Ford’s new Mustang is… a pure electric crossover, on sale in 2020. And its rebooted Bronco is the Defender-battering off-roader of your dreams. By James Taylor.
New car debrief – It’s Ford’s first proper EV, the Mustang Mach-E
It’s been 55 years since the original Ford Mustang and Ford Bronco were first revealed to the world. In 2020 there will be new versions of both – with very different stories to tell. The most seismic is the all-electric Mustang Mach-E. It may not be Ford’s first electric car (we’ve had an electric Ranger and Focus previously) but it is its first dedicated, ground-up, long-range electric car. Ford is a latecomer to the pure-EV party. Perhaps predictably, it’s kicking off with a premium crossover not dissimilar to Merc’s EQC or Jaguar’s i-Pace. Controversially, though, the Mach-E’s arriving in Mustang fancy dress.
A high-performance GT version will follow, targeting 0-62mph in less than five seconds
There isn’t a single Blue Oval badge anywhere on the Mach-E, only the iconic pony emblem cantering across its grille-free nose and tail. ‘We will have haters, for sure,’ Ford of Europe’s chief designer Murat Güler acknowledges. ‘I think it’s good to be polarising. It puts the car on the map.’
Aside from flag-planting, why has Ford chosen to overtly style and name its new EV crossover after the Pony Car so many people are passionate and protective about?
‘Mustang is something unique to Ford that no one else can do,’ says Dorit Haas of Team Edison, Ford’s EV strategy group. With hundreds of competitor battery-electric vehicles on the horizon, she argues, Ford needs to stand out: ‘If you arrive at the party late you don’t want to be shy.’
Whether reaching for the Mustang filter is an inspired move on Ford’s part or an application of live ammunition to its own foot will be decided by the buying public. But the car beneath the marketing would seem to be a very solid product.
Built on a brand-new modular platform (developed in house by Ford, and not part of its tie-up with Rivian), the five-seat Mach-E is available in both single-motor (rear-wheel-drive) and dual-motor (all-wheel-drive) guises, and with a choice of battery sizes: 75kWh or 99kWh. Estimated range spans 260 miles for a 75kWh all-wheel-drive car to 370 miles for a rear-drive 99kWh Mach-E.
Prices will start just over £40k in the UK, extending to £58k for a fully loaded First Edition variant. A high-performance GT version will follow, targeting 0-62mph in less than five seconds courtesy of an estimated 459bhp and 612lb ft. While EVs are largely new ground for Ford, its chassis engineers know a thing or two about making cars handle – both the Focus and the Fiesta are class leaders for driving fun – so the Mach-E is likely to be able to look after itself in the corners as well as zapping straight-line acceleration runs.
The interior is dominated by a huge, portrait-format touchscreen, incorporating a physical clickwheel at its base, for better control on bumpy roads. It’s supplemented by a slim, letterbox format screen for instrumentation ahead of the steering wheel. The Mach-E is the first Ford to adopt the latest Sync 4 interface system, which will be rolled out across the range.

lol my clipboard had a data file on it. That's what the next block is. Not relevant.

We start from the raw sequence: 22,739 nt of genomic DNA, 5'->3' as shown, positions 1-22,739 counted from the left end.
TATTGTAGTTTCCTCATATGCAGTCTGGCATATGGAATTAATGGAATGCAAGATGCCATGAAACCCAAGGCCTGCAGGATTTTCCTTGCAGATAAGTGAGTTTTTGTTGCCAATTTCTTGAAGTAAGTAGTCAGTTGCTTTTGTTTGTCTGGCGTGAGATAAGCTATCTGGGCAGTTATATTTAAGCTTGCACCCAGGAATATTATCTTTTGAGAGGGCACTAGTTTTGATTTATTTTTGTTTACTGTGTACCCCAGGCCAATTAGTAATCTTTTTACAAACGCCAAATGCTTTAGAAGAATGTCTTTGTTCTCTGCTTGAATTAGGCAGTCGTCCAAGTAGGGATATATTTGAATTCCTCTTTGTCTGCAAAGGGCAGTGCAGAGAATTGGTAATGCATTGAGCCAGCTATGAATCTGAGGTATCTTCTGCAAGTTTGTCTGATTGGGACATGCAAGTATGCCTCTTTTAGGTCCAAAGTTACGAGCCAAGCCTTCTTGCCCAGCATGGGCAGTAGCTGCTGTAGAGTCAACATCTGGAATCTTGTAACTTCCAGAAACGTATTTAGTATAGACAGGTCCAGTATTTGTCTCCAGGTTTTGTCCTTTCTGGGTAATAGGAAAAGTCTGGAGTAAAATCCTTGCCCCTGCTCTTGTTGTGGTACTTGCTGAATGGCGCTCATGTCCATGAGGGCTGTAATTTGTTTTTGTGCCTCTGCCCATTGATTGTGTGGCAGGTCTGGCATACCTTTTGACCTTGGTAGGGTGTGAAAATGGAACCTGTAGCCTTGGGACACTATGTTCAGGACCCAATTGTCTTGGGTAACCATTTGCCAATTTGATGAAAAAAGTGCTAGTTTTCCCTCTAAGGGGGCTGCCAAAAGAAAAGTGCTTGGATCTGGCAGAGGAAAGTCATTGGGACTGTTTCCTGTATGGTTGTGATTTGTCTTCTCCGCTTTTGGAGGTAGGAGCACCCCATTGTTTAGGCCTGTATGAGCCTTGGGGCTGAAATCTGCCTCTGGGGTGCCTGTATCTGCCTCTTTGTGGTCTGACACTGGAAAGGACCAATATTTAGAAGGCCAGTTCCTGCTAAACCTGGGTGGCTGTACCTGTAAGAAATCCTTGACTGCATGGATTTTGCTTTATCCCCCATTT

The Mustang tribute decision came with the change from Mark Fields to Jim Hackett
The interface we try on an early pre-production Mach-E doesn’t have the slickness of Tesla’s Model 3 screen. But like a Tesla, the Mach-E’s interface and driving characteristics will be upgradeable via over-the-air updates. Ford is also working with Amazon on Alexa voice control, available in certain markets.
‘Software is key for Tesla and that’s why it’s a success,’ Ford EV guru Haas says, referring to Elon Musk’s products rather than his P&L. ‘That’s why we’re investing a lot into this and HMI because it’s what the customer needs.
‘When we test Teslas, people, especially teenagers, play around with the screen. In the past you opened the bonnet to see the engine – now it’s the screen. We have to learn from different customer expectations.’
There’s a huge amount of storage space in the cabin (‘For interior designers, an EV is a dream come true’, says designer Güler), and the standard of fit and finish is impressive for an earlybuild car. Worthy of a £40k start price? Nondescript steering wheel aside, yes – just about. There’s a nice mix of surfaces and textures, and a Bang & Olufsen sound bar is built into the dash (the double-bump cowling of which echoes old Mustangs).
While the Mach-E’s floor is relatively high, to accommodate the underfloor batteries, the driving position holds you relatively low, the intention being to mimic the driving position of a sports coupe. It will be interesting to see how it feels on the road. From the driver’s seat, your view incorporates the expressive front wheelarches, helping to get a sense of exactly where the front wheels are.